As has been mentioned before, the size and scale of the Millennium Falcon as a toy vehicle made Kenner reinvent the wheel where character-based action toys for boys were concerned. To keep the price of the Falcon down, both for the company making it and for the people buying it, the figures were scaled down to 3 3/4″, whereas the previous industry standard had been set by foot-tall G.I. Joe figures with more points of articulation, interchangeable costumes and accessories, and so on – basically the boys’ equivalent of Barbie dolls, at roughly the same size (and price point). […]
The first wave of toys to hit the store shelves after the release of The Empire Strikes Back, the second wave of Empire toys was able to reveal the vitally important character of Yoda (which was also the smallest of the original Kenner Star Wars figures, smaller than even R2-D2, Wicket, or the Jawas). Technically, Yoda was released in the first wave of figures, but was not promoted heavily to preserve the surprise of the character’s nature in the film. […]
Anyone who’s read Toybox for any significant amount of time knows that I’ve got a thing for droids. Be they R2 units or Daleks, there’s something fascinating about little plastic robot replicas. And this wave of Star Wars Episode II figures certainly fits my droid collecting bill.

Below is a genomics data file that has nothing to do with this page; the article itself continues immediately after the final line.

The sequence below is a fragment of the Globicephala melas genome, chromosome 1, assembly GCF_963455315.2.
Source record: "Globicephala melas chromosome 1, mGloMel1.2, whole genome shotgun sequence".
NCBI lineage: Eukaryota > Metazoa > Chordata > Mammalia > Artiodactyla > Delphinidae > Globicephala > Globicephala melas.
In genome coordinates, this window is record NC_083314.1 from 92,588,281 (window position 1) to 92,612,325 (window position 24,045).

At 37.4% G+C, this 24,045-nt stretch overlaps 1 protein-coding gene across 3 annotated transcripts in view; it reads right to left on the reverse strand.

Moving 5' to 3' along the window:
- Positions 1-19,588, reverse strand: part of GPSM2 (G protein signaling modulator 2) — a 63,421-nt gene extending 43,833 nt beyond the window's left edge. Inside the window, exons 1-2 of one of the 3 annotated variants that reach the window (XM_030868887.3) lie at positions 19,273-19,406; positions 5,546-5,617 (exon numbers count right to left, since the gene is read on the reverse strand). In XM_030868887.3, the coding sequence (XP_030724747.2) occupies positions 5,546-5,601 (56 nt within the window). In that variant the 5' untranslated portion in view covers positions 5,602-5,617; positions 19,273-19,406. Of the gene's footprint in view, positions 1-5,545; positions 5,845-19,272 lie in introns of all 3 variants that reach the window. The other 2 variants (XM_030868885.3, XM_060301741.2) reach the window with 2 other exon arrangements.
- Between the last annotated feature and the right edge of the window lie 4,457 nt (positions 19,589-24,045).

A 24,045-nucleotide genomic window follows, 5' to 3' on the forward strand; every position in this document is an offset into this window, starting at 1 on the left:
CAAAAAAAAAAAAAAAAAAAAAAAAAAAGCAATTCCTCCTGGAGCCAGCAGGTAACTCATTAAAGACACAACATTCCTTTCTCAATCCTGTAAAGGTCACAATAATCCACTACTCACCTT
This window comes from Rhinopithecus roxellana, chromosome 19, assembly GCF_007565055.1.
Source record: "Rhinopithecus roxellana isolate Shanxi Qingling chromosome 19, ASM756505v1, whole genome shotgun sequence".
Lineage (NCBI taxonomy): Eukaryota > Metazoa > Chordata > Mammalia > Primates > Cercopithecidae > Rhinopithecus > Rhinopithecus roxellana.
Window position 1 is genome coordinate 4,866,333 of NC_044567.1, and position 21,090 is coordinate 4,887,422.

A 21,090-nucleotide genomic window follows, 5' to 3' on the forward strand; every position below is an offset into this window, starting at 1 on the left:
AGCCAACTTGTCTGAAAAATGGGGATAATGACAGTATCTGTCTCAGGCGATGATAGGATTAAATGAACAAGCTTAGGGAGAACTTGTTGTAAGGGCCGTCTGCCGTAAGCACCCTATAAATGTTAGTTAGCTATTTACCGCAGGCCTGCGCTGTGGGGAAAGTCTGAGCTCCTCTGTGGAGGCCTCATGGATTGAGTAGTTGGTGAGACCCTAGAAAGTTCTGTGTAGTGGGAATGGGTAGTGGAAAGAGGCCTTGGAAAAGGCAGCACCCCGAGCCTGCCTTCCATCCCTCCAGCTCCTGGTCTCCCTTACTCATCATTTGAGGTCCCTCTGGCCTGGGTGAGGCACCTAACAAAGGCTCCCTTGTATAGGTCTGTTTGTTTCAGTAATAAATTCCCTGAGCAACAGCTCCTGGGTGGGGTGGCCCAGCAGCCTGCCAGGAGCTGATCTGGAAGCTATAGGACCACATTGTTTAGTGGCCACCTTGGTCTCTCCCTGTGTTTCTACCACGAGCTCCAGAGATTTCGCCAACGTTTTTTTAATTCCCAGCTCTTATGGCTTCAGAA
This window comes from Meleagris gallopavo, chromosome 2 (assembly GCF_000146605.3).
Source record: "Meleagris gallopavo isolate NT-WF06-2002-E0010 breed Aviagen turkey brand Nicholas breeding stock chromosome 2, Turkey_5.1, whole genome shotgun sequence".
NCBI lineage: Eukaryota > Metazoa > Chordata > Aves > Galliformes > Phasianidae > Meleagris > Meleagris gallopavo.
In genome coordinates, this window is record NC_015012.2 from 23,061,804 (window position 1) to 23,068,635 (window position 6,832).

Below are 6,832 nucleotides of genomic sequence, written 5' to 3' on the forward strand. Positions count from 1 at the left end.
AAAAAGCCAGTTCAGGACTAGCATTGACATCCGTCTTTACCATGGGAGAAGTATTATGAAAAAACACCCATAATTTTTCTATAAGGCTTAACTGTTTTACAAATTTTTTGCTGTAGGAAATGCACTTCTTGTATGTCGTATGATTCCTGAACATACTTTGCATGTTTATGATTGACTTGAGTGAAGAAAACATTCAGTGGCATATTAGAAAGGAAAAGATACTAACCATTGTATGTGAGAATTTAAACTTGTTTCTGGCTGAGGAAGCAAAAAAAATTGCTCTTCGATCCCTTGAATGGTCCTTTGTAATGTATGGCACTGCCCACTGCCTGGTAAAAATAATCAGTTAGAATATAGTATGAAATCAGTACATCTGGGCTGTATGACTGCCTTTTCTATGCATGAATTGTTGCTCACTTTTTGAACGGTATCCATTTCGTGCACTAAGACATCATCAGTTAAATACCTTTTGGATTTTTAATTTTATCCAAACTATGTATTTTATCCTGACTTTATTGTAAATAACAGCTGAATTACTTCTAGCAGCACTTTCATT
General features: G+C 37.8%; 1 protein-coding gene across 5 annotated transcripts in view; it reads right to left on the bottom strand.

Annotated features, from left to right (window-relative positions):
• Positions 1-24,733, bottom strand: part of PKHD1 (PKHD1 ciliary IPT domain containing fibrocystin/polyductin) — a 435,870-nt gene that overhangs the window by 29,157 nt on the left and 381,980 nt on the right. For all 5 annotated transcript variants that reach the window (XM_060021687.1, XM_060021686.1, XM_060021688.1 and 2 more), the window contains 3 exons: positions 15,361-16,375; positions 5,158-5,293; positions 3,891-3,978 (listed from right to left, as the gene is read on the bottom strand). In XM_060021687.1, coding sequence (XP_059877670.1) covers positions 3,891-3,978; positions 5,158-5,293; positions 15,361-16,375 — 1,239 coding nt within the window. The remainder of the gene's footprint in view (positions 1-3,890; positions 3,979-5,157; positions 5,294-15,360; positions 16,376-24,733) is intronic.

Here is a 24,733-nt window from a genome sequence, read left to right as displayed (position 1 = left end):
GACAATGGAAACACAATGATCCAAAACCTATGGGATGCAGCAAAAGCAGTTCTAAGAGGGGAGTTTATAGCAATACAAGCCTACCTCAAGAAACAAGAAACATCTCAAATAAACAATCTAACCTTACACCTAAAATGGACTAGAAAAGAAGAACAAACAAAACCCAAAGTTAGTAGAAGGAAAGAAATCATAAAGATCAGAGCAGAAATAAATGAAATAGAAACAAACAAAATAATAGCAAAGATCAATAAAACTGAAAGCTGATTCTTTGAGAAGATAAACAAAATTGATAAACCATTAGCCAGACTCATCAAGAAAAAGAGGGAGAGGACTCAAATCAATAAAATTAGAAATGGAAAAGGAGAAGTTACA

Of course, you can’t kick off a new range of toys for a new Star Wars movie without R2-D2 and C-3PO, and this line of figures is no exception. […]
Released in the summer of 1999 around July, the fourth wave of Episode I action figures included some long-awaited characters, as well some dramatic improvements on characters who had already been released. […]
At around the same time as the first theatrical trailer from Episode I hit theaters, Hasbro started riding the Phantom Menace horse very hard – including the new Flashback figures, which not only included the classic trilogy characters in new molds, but also a “flashback” photo which, depending on whether or not you pulled out the paper strip, would show each character either as he appeared in the Episode I era, or alongside the closest character (for instance, Princess Leia is compared to Queen Amidala, and Aunt Beru to Shmi Skywalker). […]
These puppies were the beginning of my toy collecting fetish, all those 21 years ago. And now, despite the fact that I am allegedly an adult, they still sit proudly on a display shelf in my home.
By default, they’re also the best-known and researched line of toys in history, with the possible exceptions of Barbie. G.I. Joe and Hot Wheels, so I’m not going to waste space repeating the facts everyone knows so well, but just show off my collection instead. […]